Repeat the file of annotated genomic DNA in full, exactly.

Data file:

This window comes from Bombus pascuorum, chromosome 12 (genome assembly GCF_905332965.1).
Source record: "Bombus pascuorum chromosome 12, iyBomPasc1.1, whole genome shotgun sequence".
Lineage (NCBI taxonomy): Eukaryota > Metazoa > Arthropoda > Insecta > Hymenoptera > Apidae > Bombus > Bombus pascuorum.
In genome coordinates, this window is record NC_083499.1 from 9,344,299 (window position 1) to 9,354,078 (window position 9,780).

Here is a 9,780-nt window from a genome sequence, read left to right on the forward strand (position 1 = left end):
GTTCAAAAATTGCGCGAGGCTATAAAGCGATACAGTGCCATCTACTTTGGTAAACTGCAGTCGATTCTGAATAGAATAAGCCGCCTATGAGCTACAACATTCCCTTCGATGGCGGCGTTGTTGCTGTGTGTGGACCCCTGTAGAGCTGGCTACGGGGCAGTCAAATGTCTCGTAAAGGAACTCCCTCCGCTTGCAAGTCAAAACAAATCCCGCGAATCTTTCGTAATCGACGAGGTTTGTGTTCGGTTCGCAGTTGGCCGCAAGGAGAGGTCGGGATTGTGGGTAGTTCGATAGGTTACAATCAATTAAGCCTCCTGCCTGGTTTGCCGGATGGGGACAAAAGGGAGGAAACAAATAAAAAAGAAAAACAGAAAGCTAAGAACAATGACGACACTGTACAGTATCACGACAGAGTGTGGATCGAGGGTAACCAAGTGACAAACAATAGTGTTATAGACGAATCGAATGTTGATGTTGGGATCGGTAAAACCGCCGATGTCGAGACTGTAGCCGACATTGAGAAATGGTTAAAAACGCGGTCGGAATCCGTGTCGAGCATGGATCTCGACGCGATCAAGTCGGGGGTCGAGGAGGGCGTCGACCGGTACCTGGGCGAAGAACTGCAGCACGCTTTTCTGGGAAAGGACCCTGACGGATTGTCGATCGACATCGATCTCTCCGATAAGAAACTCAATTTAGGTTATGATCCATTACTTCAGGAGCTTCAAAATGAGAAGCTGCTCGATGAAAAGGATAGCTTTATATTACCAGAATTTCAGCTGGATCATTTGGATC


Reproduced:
This window comes from Bombus pascuorum, chromosome 12 (genome assembly GCF_905332965.1).
Source record: "Bombus pascuorum chromosome 12, iyBomPasc1.1, whole genome shotgun sequence".
Lineage (NCBI taxonomy): Eukaryota > Metazoa > Arthropoda > Insecta > Hymenoptera > Apidae > Bombus > Bombus pascuorum.
In genome coordinates, this window is record NC_083499.1 from 9,344,299 (window position 1) to 9,354,078 (window position 9,780).

Here is a 9,780-nt window from a genome sequence, read left to right on the forward strand (position 1 = left end):
GTTCAAAAATTGCGCGAGGCTATAAAGCGATACAGTGCCATCTACTTTGGTAAACTGCAGTCGATTCTGAATAGAATAAGCCGCCTATGAGCTACAACATTCCCTTCGATGGCGGCGTTGTTGCTGTGTGTGGACCCCTGTAGAGCTGGCTACGGGGCAGTCAAATGTCTCGTAAAGGAACTCCCTCCGCTTGCAAGTCAAAACAAATCCCGCGAATCTTTCGTAATCGACGAGGTTTGTGTTCGGTTCGCAGTTGGCCGCAAGGAGAGGTCGGGATTGTGGGTAGTTCGATAGGTTACAATCAATTAAGCCTCCTGCCTGGTTTGCCGGATGGGGACAAAAGGGAGGAAACAAATAAAAAAGAAAAACAGAAAGCTAAGAACAATGACGACACTGTACAGTATCACGACAGAGTGTGGATCGAGGGTAACCAAGTGACAAACAATAGTGTTATAGACGAATCGAATGTTGATGTTGGGATCGGTAAAACCGCCGATGTCGAGACTGTAGCCGACATTGAGAAATGGTTAAAAACGCGGTCGGAATCCGTGTCGAGCATGGATCTCGACGCGATCAAGTCGGGGGTCGAGGAGGGCGTCGACCGGTACCTGGGCGAAGAACTGCAGCACGCTTTTCTGGGAAAGGACCCTGACGGATTGTCGATCGACATCGATCTCTCCGATAAGAAACTCAATTTAGGTTATGATCCATTACTTCAGGAGCTTCAAAATGAGAAGCTGCTCGATGAAAAGGATAGCTTTATATTACCAGAATTTCAGCTGGATCATTTGGATC